With my slightly sweet tooth it was inevitable that I would have to try the French Toast + Smoked Bacon + Maple Syrup which was very good. This was a classic interpretation of the dish which suited me fine as I truly believe that there are certain dishes that shouldn’t be tinkered with! The slight saltiness of the lightly smoked bacon was wonderful against the fried eggy bread and the rich and unctuous sweetness of the maple syrup – it really is amazing how a dish which has its origins in frugality and was designed as a way to use up stale bread can taste so unbelievably good and in Söder + Ko it was delicious.
Under Culinary Director Kwanghi Chan the Söder + Ko brunch brings something different to the Dublin dining scene and I thoroughly enjoyed it. Kwanghi previously worked under Martijn Kajuiter in the Michelin-starred Cliff House Hotel in Ardmore, County Waterford and before that in The Wineport Lodge, L’Ecrivain and Chapter One so has formidable cooking credentials.
There is something very cool and contemporary about the bar and restaurant in Söder + Ko with its faux baroque décor.  As you enter the building you walk into a space which has a double height ceiling and feels vast. As you continue on through the restaurant and bar you pass by the open kitchen where the chefs are busily working away. There is more seating upstairs on a mezzanine balcony and a very trendy outside smoking area. This is a beautiful building which doesn’t distract from the food but rather complements it and adds to the whole experience of dining there.
Some of the dishes on the brunch menu may seem a little on the expensive side, but not particularly out of kilter with prices in other brunch establishments around Dublin. Portions are generous and I really enjoyed my meal.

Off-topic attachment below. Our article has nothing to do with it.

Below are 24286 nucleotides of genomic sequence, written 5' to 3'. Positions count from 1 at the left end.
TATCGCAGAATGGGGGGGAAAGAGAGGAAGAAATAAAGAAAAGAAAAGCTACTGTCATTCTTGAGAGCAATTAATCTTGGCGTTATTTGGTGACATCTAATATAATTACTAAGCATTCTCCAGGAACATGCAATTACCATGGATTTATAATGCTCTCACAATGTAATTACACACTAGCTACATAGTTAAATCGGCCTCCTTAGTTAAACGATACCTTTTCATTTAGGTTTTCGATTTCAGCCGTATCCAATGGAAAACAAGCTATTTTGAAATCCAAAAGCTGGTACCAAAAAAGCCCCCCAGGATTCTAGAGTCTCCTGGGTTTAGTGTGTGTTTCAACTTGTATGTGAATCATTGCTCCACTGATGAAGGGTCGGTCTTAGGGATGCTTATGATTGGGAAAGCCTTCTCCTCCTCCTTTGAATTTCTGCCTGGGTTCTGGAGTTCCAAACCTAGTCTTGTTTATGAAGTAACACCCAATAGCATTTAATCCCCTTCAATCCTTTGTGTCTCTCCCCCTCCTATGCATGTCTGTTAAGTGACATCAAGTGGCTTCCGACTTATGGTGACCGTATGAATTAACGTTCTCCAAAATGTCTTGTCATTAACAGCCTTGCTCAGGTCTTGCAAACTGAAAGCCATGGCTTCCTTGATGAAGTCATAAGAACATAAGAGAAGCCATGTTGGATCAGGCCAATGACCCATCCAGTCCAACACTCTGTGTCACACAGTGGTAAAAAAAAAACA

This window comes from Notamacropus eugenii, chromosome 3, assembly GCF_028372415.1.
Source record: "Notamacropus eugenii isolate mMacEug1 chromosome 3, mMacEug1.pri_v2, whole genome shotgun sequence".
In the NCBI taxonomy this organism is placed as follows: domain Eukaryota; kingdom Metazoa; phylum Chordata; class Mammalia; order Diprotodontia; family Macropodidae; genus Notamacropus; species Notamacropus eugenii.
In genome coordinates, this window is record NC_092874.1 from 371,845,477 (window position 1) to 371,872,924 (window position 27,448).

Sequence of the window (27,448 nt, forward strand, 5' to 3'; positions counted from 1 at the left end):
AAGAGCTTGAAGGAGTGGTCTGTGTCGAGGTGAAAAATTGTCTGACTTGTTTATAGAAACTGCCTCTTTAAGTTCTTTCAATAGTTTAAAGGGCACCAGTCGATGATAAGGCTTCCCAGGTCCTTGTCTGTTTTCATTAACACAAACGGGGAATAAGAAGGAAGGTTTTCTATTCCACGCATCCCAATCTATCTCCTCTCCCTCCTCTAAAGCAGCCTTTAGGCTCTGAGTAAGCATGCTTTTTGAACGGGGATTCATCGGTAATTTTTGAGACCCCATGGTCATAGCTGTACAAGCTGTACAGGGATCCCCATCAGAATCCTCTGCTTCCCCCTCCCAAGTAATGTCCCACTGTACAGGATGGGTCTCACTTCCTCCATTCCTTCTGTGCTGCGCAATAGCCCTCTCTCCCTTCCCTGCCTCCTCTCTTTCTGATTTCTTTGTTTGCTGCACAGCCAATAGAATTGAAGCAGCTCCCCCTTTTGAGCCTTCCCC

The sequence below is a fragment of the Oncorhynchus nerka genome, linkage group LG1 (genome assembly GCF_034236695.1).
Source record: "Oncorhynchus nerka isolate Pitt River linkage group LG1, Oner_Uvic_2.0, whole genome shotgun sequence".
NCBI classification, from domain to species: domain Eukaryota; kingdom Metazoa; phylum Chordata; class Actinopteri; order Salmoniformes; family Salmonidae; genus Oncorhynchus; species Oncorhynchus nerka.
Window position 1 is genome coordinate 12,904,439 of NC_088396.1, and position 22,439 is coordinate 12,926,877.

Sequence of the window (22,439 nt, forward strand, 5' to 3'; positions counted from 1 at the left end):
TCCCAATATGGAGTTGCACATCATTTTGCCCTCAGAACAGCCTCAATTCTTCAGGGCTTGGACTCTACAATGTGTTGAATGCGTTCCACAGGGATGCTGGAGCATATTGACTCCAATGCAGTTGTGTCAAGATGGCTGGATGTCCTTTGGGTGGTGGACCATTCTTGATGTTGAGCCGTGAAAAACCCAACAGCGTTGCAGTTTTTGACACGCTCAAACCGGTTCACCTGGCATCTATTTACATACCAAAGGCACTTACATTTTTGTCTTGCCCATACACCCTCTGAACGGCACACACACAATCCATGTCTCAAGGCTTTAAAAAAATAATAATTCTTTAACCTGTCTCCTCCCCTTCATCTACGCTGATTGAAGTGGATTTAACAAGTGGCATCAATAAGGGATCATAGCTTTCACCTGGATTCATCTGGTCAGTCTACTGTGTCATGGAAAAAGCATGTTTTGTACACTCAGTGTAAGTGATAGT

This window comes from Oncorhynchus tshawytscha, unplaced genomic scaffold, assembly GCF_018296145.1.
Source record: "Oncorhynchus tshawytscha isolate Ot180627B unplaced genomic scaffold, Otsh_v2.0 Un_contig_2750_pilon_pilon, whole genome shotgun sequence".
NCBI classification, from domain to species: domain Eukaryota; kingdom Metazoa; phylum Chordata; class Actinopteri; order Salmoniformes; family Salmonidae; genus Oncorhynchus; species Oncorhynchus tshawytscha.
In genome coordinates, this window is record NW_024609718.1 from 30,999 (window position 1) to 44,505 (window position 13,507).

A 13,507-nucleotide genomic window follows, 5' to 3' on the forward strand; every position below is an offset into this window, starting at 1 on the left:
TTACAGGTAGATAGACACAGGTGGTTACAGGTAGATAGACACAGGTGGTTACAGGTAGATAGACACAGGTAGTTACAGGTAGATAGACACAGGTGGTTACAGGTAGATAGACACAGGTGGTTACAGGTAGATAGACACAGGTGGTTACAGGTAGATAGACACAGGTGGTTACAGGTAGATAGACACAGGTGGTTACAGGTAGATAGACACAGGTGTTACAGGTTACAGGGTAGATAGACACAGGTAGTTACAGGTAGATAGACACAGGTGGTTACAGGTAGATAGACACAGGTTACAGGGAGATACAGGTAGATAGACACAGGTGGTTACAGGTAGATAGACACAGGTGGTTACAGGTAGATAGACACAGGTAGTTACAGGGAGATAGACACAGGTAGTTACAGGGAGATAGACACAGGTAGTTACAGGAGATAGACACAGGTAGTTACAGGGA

Brunch is served 12pm -4pm on Saturdays, Sundays and Bank Holidays.
Söder + Ko
64 South Great George’s Street
Dublin 2
Telephone: 01-4781590

Tuesday, 18 August 2015

Almond Bostock with Roasted Greengages

Well folks, life is certainly rather busy these days… and guess what…? I LOVE IT. I am getting the opportunity to do the thing that I love most doing which is writing about food, food producers, Irish restaurants and all things food related.
Now, whilst all of this seems like great fun – and there is no denying that it is – I find that I seem to spend my life dashing from one place to the other or else holed up in front of my laptop trying to catch up on all the writing that I have to do! However, I have learnt one very important thing… when you are doing what you love, it never seems like hard work.
The great thing about eating in so many great restaurants and meeting people who are so passionate about producing good food is that I find it really inspiring in terms of the food that I want to cook at home in my own kitchen. Don’t get me wrong, it’s not that I am necessarily trying to replicate the dishes that I eat when I’m out and about eating in restaurants and chatting to food producers; it’s more that I borrow flavour/ingredient combinations and ideas that I am exposed to and try them out at home.
Quite often the lesson to be learnt is that ‘less is definitely more’ and that you don’t need to over-complicate matters. I think that key to this is buying the best and freshest ingredients that you can afford and use them in a way that celebrates the particular characteristics of that ingredient.
There’s no doubting that August is a bountiful month; there are so many fruits and vegetables in season and loads of different things for the enthusiastic and adventurous cook to use.
Greengages are in season at the moment and whilst they can be a little difficult to source, I would urge you to snap them up if you come across them. A variety of plum, they possess a honey like sweetness which is heavenly and which I find, is intensified by being treated simply. Here I have simple roasted them and served them as an accompaniment to the Almond Bostock.